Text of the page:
We read a kids' book this week called "Quiet Bunny." It made me think about something...it's okay to be who were are and want more at the same time. It's okay to love your kids without loving being a mom every day. It's okay for me to be thankful that I get to homeschool while knowing that there are things that I really want to do that can't be done while I'm homeschooling. God put us in these positions because that's where He wants to use us, not because we're naturally good at all of the details of it or love it every day. So, love on those kids and hang on to your seat because I'm sure God has much more out there for you, and it will come when you least expect it! Meanwhile, don't you dare feel guilty
Humans always want more than what they have. anyway, you are not a bad person or bad mother to feel the way you do. You are human!
Most days, the "more" that I want is just this: writing, telling my stories so they encourage other people going through what I've been or am going through. There are bad days though, when I want a shiny new car (not minivan) and my own apartment, with one bathroom, all to myself.
Ann and Kristin, you both make good points. Thanks to you and all the other mothers who have piped up and supported me here over the last couple of years.
You're a MomPlus, which means your kids will have more in the end, than if they'd just had a mom, even if she is a super one.
I really appreciated this post, Janna. I appreciate you putting yourself on the line like this. That's courage!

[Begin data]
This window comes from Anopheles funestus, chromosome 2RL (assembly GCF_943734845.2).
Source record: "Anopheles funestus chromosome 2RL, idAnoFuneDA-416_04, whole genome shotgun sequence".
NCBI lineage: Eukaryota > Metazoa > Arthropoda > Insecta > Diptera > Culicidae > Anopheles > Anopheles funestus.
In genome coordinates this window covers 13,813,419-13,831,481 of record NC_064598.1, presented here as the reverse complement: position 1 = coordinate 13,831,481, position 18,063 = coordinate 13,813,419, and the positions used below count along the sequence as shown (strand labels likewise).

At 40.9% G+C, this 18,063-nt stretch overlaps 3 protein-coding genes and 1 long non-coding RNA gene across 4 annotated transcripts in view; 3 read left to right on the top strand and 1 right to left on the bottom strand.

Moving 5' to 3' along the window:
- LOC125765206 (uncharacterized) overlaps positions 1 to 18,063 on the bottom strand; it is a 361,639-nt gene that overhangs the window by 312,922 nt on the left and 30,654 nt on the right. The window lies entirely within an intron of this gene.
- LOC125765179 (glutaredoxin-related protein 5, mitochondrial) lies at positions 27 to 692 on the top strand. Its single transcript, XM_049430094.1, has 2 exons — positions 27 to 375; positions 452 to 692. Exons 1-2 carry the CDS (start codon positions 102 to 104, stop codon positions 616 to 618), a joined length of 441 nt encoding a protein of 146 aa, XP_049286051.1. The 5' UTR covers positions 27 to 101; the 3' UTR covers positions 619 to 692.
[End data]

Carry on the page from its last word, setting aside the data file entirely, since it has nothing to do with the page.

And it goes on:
I want more than Motherhood too. That's why I took the mentor position at MOPS, why I have led a local support group for over nine years and other various ministry work. I want my life to make a difference for the Kingdom of God, and in even more ways than influencing the seven kids I have (even though that's pretty awesome). I don't think wanting more is a bad thing.
And even not wanting to be a mom at times is ok, as long as you don't give into those feelings. It think learning to die to ourselves is a huge spiritual blessing of motherhood, a part of the sanctifying process of bearing children that the Scriptures talk about.
But I also think motherhood is about sharing who you are with your kids, taking them with you on your journey through life, sharing your heart, your talents, your gifts. They need a model of how to live life abundantly, which doesn't happen when our lives become too much all about them and their desires. They need to see us as real people, not just servants to cater to their every need. Part of their character training is realizing we have needs too and they benefit from learning to minsiter to others by laying down their lives for them. They can practice on us and come along side us as we model serving others.
I think the bottom line is putting away selfishness. We don't want to live selfish lives nor do we want to teach our children to be selfish. I could elaborate more but this is enough for a blog comment! LOL!
Tam, I really appreciate your viewpoint. Even though you do not have kids, it's apparent that the women in your life lived out many varied roles, which had a positive influence and impact on your life and work.
Lisa, All that you've said here is exactly why I love having you for a Mentor. Distinguishing between what nourishes my gifts and what is just a selfish excuse is often hard for me. I've often thought the answer is to treat my writing as a part time job, with a specific location and specific hours, so that when I'm home, I'm really HOME. But since I am not currently making any income with my words, it's hard to make that answer come to life, or even be a priority. I'm afraid my model of living an abundant life before them is a bit lacking at this point. Maybe I'll get it all worked out someday.